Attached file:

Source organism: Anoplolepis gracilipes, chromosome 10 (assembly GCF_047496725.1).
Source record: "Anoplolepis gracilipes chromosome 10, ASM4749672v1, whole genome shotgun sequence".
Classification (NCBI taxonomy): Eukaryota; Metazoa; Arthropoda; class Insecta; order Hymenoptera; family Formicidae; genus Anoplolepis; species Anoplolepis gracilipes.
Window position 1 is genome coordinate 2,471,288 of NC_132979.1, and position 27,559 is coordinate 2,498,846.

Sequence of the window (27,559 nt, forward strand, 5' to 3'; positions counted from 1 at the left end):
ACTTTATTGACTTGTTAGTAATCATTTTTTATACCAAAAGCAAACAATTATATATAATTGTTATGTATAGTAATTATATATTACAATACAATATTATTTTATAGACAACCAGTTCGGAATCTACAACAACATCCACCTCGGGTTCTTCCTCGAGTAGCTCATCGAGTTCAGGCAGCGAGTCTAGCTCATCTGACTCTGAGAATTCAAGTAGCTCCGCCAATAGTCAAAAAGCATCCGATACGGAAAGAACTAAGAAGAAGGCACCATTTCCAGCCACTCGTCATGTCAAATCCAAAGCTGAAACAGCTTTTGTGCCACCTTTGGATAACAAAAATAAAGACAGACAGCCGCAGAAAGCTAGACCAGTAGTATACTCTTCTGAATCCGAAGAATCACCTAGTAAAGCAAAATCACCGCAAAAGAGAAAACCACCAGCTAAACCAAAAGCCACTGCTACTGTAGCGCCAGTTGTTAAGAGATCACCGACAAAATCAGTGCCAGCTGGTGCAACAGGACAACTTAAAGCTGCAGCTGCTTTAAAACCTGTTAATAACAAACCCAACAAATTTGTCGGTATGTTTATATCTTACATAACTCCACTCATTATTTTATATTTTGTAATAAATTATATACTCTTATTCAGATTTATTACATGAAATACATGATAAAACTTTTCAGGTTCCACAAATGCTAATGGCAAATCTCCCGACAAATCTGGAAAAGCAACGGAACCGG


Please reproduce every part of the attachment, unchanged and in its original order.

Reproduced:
Source organism: Anoplolepis gracilipes, chromosome 10 (assembly GCF_047496725.1).
Source record: "Anoplolepis gracilipes chromosome 10, ASM4749672v1, whole genome shotgun sequence".
Classification (NCBI taxonomy): Eukaryota; Metazoa; Arthropoda; class Insecta; order Hymenoptera; family Formicidae; genus Anoplolepis; species Anoplolepis gracilipes.
Window position 1 is genome coordinate 2,471,288 of NC_132979.1, and position 27,559 is coordinate 2,498,846.

Sequence of the window (27,559 nt, forward strand, 5' to 3'; positions counted from 1 at the left end):
ACTTTATTGACTTGTTAGTAATCATTTTTTATACCAAAAGCAAACAATTATATATAATTGTTATGTATAGTAATTATATATTACAATACAATATTATTTTATAGACAACCAGTTCGGAATCTACAACAACATCCACCTCGGGTTCTTCCTCGAGTAGCTCATCGAGTTCAGGCAGCGAGTCTAGCTCATCTGACTCTGAGAATTCAAGTAGCTCCGCCAATAGTCAAAAAGCATCCGATACGGAAAGAACTAAGAAGAAGGCACCATTTCCAGCCACTCGTCATGTCAAATCCAAAGCTGAAACAGCTTTTGTGCCACCTTTGGATAACAAAAATAAAGACAGACAGCCGCAGAAAGCTAGACCAGTAGTATACTCTTCTGAATCCGAAGAATCACCTAGTAAAGCAAAATCACCGCAAAAGAGAAAACCACCAGCTAAACCAAAAGCCACTGCTACTGTAGCGCCAGTTGTTAAGAGATCACCGACAAAATCAGTGCCAGCTGGTGCAACAGGACAACTTAAAGCTGCAGCTGCTTTAAAACCTGTTAATAACAAACCCAACAAATTTGTCGGTATGTTTATATCTTACATAACTCCACTCATTATTTTATATTTTGTAATAAATTATATACTCTTATTCAGATTTATTACATGAAATACATGATAAAACTTTTCAGGTTCCACAAATGCTAATGGCAAATCTCCCGACAAATCTGGAAAAGCAACGGAACCGG